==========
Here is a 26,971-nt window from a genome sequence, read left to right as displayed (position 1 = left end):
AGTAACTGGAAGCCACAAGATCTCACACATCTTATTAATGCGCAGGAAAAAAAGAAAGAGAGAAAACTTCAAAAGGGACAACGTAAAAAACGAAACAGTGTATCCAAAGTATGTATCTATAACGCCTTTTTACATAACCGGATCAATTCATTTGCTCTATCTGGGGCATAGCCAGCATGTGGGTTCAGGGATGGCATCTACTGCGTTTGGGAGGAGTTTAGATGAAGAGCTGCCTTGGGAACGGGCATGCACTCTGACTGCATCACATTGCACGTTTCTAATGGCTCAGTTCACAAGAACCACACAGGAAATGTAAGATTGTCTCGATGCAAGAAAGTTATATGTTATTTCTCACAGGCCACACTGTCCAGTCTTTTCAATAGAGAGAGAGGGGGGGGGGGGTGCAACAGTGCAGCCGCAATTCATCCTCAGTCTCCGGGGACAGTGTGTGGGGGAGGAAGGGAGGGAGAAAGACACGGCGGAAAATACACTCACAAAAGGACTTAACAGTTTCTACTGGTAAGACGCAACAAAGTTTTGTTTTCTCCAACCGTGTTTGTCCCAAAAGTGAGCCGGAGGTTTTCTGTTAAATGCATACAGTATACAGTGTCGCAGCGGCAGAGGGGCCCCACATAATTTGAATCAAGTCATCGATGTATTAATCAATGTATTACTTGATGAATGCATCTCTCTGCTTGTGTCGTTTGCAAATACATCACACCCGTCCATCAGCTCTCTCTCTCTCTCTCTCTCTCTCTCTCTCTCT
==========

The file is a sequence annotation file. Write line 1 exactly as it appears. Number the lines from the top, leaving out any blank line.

Here is a 26,971-nt window from a genome sequence, read left to right as displayed (position 1 = left end):